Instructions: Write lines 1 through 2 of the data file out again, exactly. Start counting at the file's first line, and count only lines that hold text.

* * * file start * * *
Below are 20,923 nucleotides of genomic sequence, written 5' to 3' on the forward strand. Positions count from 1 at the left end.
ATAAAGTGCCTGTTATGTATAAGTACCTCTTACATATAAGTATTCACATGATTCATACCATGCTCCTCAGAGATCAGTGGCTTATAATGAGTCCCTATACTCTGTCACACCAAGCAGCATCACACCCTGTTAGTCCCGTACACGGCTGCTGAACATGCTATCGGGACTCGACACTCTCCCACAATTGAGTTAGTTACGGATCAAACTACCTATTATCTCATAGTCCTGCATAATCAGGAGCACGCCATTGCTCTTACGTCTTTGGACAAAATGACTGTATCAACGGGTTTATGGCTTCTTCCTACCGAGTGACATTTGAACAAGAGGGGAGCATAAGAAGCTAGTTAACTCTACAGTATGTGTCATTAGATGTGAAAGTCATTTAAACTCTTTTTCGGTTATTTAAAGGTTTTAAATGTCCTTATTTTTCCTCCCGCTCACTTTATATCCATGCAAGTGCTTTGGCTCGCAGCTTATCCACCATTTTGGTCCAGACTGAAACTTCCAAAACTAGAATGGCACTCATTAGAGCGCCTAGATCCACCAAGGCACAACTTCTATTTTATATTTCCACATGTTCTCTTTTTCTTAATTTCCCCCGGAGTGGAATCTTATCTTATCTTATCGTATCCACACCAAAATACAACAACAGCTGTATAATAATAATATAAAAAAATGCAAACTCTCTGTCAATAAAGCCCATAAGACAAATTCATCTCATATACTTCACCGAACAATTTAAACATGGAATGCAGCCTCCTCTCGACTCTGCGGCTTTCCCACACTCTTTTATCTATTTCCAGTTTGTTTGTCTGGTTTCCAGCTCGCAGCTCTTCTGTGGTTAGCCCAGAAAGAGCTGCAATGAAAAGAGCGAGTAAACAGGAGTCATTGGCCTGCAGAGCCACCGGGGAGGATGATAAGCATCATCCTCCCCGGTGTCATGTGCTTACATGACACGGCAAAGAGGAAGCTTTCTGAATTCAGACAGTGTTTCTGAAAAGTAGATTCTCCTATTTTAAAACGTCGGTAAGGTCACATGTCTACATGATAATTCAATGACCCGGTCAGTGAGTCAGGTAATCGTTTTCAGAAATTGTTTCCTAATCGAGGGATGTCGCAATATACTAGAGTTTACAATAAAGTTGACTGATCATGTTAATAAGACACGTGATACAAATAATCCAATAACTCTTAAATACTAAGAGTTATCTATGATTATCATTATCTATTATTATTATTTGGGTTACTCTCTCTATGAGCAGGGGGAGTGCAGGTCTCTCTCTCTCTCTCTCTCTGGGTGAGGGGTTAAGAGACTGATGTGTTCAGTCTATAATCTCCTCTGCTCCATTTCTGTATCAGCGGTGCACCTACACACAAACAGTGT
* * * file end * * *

Below are 20,923 nucleotides of genomic sequence, written 5' to 3' on the forward strand. Positions count from 1 at the left end.
ATAAAGTGCCTGTTATGTATAAGTACCTCTTACATATAAGTATTCACATGATTCATACCATGCTCCTCAGAGATCAGTGGCTTATAATGAGTCCCTATACTCTGTCACACCAAGCAGCATCACACCCTGTTAGTCCCGTACACGGCTGCTGAACATGCTATCGGGACTCGACACTCTCCCACAATTGAGTTAGTTACGGATCAAACTACCTATTATCTCATAGTCCTGCATAATCAGGAGCACGCCATTGCTCTTACGTCTTTGGACAAAATGACTGTATCAACGGGTTTATGGCTTCTTCCTACCGAGTGACATTTGAACAAGAGGGGAGCATAAGAAGCTAGTTAACTCTACAGTATGTGTCATTAGATGTGAAAGTCATTTAAACTCTTTTTCGGTTATTTAAAGGTTTTAAATGTCCTTATTTTTCCTCCCGCTCACTTTATATCCATGCAAGTGCTTTGGCTCGCAGCTTATCCACCATTTTGGTCCAGACTGAAACTTCCAAAACTAGAATGGCACTCATTAGAGCGCCTAGATCCACCAAGGCACAACTTCTATTTTATATTTCCACATGTTCTCTTTTTCTTAATTTCCCCCGGAGTGGAATCTTATCTTATCTTATCGTATCCACACCAAAATACAACAACAGCTGTATAATAATAATATAAAAAAATGCAAACTCTCTGTCAATAAAGCCCATAAGACAAATTCATCTCATATACTTCACCGAACAATTTAAACATGGAATGCAGCCTCCTCTCGACTCTGCGGCTTTCCCACACTCTTTTATCTATTTCCAGTTTGTTTGTCTGGTTTCCAGCTCGCAGCTCTTCTGTGGTTAGCCCAGAAAGAGCTGCAATGAAAAGAGCGAGTAAACAGGAGTCATTGGCCTGCAGAGCCACCGGGGAGGATGATAAGCATCATCCTCCCCGGTGTCATGTGCTTACATGACACGGCAAAGAGGAAGCTTTCTGAATTCAGACAGTGTTTCTGAAAAGTAGATTCTCCTATTTTAAAACGTCGGTAAGGTCACATGTCTACATGATAATTCAATGACCCGGTCAGTGAGTCAGGTAATCGTTTTCAGAAATTGTTTCCTAATCGAGGGATGTCGCAATATACTAGAGTTTACAATAAAGTTGACTGATCATGTTAATAAGACACGTGATACAAATAATCCAATAACTCTTAAATACTAAGAGTTATCTATGATTATCATTATCTATTATTATTATTTGGGTTACTCTCTCTATGAGCAGGGGGAGTGCAGGTCTCTCTCTCTCTCTCTCTCTGGGTGAGGGGTTAAGAGACTGATGTGTTCAGTCTATAATCTCCTCTGCTCCATTTCTGTATCAGCGGTGCACCTACACACAAACAGTGT